Gaza Receives More Aid Amid the Israel-Hamas War Ceasefire. Here’s What to Know

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Additional humanitarian aid trucks started rolling over the Rafah Crossing from Egypt to Gaza early Friday morning, as the planned four-day ceasefire began. The aid trucks, fuel tankers among them, were a welcome sight amid the seven-week-long war between Israel and Hamas.

Since Hamas attacked Israel on Oct. 7, killing 1,200 people and taking more than 200 hostage, Israel has periodically cut off water, fuel and electricity to Gaza. An estimated 14,000 people have been killed by Israeli bombardment of the territory, the Hamas-run health ministry has said.

People in Gaza experienced reprieve on Friday after the warring sides implemented a new deal that included a temporary pause in fighting, delivery of more aid, and the planned exchange of a possible 50 Hamas hostages for 150 Palestinian prisoners held by Israel.

International organizations and Qatar’s foreign minister, who helped broker the deal, have said the new aid will not be enough to address the dire humanitarian disaster in Gaza. More than half of the territory’s two million-plus residents are internally displaced, with food and clean water now running out in north Gaza.

The United Nations and many aid groups have been calling for a permanent ceasefire.

Israel’s Prime Minister Benjamin Netanyahu has said that the country will continue its war to eliminate Hamas after the truce. Hamas told Al Jazeera in an interview that they want a permanent ceasefire, but said the group is “ready to deal with all situations imposed by Israel.”

What aid is entering Gaza? 

Between Oct. 21 and Nov. 23, more than 1,723 truckloads of humanitarian supplies entered Gaza through the Egyptian border, the U.N. said. Before the war, a monthly average of nearly 10,000 trucks of commercial and humanitarian commodities came in.

The U.N. said Israel allowed 19,812 U.S. gallons (75,000 liters) of fuel to enter Gaza on Nov. 23. Israel had previously prohibited fuel over fears it would be used by Hamas for military purposes. Fuel is now being distributed by the U.N. to support food distribution and to operate generators at hospitals, water and sanitation facilities, shelters and other critical services, the agency said. 

The Israel Defense Forces said in a statement shared on various social media channels that four tankers of fuel and four tankers of cooking gas were transferred from Egypt on Friday morning. 

Videos showed more trucks started passing into Gaza after the temporary ceasefire started at 7 a.m. local time. 

As of 10:30 a.m., 60 trucks of a total of 230 expected on Friday had entered Gaza, Al Arabiya reported, citing a Rafah crossing border official.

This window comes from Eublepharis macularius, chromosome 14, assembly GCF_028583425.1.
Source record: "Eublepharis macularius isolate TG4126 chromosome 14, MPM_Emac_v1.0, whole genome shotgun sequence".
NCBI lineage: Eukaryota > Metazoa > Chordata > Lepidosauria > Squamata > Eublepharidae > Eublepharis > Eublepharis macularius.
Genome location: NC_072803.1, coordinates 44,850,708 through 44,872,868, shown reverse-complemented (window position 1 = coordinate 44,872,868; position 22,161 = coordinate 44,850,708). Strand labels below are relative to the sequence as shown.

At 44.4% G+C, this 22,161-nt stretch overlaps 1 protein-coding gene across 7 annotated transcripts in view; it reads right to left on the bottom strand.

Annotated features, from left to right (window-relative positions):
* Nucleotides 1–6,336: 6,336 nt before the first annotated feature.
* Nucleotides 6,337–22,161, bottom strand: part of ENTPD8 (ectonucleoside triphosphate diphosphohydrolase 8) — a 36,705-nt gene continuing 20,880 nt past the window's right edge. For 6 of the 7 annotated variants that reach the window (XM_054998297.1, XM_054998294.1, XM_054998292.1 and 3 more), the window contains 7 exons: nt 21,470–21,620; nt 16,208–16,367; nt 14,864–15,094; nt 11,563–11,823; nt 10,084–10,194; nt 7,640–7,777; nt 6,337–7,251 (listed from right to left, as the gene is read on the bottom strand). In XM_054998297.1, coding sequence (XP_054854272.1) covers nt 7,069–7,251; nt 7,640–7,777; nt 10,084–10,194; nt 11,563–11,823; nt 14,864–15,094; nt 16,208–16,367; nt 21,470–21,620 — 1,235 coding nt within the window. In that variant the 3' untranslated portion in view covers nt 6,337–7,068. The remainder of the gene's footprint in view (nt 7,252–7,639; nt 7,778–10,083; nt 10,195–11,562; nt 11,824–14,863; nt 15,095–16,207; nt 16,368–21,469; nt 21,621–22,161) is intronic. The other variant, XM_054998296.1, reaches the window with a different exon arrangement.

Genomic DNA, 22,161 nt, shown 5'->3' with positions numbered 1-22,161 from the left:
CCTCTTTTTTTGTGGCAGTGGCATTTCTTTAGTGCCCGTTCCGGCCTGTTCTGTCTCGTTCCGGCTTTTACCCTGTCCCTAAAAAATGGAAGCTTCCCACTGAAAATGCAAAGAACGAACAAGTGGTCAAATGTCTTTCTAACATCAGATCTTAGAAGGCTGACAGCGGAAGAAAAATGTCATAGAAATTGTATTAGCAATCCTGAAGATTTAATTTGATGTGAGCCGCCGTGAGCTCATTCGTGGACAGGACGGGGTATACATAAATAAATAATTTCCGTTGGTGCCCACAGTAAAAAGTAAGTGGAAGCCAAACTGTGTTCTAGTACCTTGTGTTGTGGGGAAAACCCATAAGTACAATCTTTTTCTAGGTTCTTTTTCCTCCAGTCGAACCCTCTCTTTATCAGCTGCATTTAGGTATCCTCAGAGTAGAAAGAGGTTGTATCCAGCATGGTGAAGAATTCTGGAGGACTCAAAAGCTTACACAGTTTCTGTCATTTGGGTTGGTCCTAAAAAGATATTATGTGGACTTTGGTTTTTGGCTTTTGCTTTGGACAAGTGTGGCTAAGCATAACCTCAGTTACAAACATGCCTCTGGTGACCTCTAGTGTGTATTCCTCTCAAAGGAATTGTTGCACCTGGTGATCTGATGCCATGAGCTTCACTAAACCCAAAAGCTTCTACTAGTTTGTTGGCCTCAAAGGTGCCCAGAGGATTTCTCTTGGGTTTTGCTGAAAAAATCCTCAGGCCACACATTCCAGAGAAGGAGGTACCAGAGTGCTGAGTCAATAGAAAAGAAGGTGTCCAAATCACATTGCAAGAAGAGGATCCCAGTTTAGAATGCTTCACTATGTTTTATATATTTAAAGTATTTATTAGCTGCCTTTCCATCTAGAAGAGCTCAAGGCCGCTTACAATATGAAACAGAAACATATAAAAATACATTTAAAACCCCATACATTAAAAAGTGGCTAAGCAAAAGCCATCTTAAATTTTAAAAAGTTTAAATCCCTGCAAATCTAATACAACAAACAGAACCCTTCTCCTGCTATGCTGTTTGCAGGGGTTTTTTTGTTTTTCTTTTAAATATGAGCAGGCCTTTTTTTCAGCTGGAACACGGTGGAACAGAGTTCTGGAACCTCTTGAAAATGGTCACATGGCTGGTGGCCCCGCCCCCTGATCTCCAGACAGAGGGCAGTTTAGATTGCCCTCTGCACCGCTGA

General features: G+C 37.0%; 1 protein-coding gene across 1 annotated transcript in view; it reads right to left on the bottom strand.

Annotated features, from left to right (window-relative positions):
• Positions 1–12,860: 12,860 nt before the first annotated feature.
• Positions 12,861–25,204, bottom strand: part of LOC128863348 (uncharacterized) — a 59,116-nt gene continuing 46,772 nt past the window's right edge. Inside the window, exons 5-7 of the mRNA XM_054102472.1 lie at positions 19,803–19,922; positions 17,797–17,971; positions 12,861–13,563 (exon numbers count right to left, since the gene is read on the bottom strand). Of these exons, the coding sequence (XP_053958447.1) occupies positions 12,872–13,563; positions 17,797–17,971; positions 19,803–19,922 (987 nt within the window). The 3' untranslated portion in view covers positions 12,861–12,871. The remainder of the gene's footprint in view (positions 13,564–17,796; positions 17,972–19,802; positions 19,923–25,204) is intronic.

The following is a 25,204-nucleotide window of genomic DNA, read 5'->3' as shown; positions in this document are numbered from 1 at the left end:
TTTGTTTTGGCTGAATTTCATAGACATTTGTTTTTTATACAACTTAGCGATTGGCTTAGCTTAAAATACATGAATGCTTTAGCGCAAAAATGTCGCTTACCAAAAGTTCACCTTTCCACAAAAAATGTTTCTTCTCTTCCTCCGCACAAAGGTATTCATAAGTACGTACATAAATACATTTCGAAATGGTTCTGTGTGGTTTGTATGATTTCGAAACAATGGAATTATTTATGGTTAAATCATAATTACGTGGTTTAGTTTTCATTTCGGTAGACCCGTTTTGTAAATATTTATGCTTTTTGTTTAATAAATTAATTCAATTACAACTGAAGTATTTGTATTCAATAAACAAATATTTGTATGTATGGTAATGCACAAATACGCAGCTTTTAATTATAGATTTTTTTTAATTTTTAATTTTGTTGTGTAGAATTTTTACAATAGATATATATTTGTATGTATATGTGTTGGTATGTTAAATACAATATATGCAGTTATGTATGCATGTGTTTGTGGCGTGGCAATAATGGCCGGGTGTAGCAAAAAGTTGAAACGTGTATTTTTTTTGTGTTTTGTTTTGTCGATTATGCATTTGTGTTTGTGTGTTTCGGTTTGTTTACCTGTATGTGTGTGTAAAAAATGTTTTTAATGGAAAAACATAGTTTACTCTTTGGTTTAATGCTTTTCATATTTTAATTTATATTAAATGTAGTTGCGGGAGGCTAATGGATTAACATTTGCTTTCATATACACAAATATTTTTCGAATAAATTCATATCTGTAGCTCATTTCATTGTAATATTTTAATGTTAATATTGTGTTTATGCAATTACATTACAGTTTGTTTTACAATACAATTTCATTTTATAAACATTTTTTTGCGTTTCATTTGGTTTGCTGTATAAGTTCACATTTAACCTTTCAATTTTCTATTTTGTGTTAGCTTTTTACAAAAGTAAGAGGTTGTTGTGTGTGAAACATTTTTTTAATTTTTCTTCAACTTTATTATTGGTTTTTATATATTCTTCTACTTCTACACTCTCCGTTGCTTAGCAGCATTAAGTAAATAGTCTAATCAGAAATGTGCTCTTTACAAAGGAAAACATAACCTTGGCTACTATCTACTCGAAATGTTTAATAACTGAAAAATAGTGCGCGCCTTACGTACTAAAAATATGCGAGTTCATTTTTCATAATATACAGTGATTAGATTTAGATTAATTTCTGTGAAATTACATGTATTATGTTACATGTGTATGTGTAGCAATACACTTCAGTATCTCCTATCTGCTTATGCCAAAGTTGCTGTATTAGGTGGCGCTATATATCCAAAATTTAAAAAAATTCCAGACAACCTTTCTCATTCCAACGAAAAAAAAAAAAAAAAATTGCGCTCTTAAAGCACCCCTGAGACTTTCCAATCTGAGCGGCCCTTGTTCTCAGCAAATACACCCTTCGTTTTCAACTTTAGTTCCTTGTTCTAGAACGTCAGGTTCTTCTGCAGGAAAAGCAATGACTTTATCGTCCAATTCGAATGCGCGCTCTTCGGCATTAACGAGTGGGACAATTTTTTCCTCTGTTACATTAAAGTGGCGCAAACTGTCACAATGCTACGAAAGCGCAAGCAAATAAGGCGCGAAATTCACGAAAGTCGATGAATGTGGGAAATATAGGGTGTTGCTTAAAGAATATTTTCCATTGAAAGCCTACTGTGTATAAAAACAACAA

The Palestinian Red Crescent received two ambulances and 85 trucks loaded with aid through the crossing, carrying food, water, relief items, medical equipment, and medications, the group wrote on X (formerly Twitter).

On Nov. 25, the IDF shared a post on social media, detailing its own record of the aid distributed in Gaza the previous day.

"200 trucks with humanitarian aid entered Gaza yesterday, via the Rafah Crossing, and were delivered to international aid organizations, as part of the framework for the release of the hostages, as agreed with the U.S. and mediated by Qatar and Egypt," the update read.

The statement went on to say that 124 trucks were for carrying food, 18 for medical supplies, 38 for water, 17 for shelter supplies, four each for gas and fuel, and an additional three for hygiene supplies.

"Approximately 200 trucks carrying humanitarian aid are expected to enter Gaza today," the IDF said.

What is the humanitarian crisis in Gaza?

Dr Majed Al-Ansari, Qatar’s foreign ministry spokesperson, told The Independent that the international community needed to allow unrestricted aid to address the scale of the crisis.

“There are unbelievable levels of destruction, death and violence that we have not seen before,” he was quoted as saying. “This is not something that you can remedy with any number of trucks of aid that go in.”

The U.N. reported on Friday that people have resorted to eating raw vegetables or unripe fruits, with no bakeries operational in north Gaza. Three children, including a baby in an incubator, reportedly died at a hospital Wednesday because of lack of electricity, the agency said.

Multiple U.N. agencies have called for a humanitarian ceasefire, with U.N.’s Secretary-General saying in a statement on Nov. 19 that “this must stop.”

In a news conference Friday morning, Jens Laerke, spokesman for the U.N. humanitarian agency OCHA, told reporters: “We hope that this humanitarian pause leads to a longer term humanitarian ceasefire for the benefit of the people of Gaza, Israel and others.”

World Health Organization spokesperson Christian Lindmeier said during the news conference that the agency remains “extremely concerned about the safety of the estimated 100 patients and health workers remaining at Al-Shifa,” a hospital in north Gaza that was the center of a recent Israeli ground operation.

Lindmeier said WHO, along with the Palestinian Red Crescent, evacuated 151 patients, relatives and health workers from Al-Shifa on Nov. 22. That included 73 severely ill or injured patients, 18 dialysis patients, 26 with serious spinal issues, two in need of critical care and 19 in wheelchairs, he said. He didn’t know exactly how many remained at the hospital. 

About 200 patients and staff also remain at the Indonesian Hospital in north Gaza, the U.N. said. 

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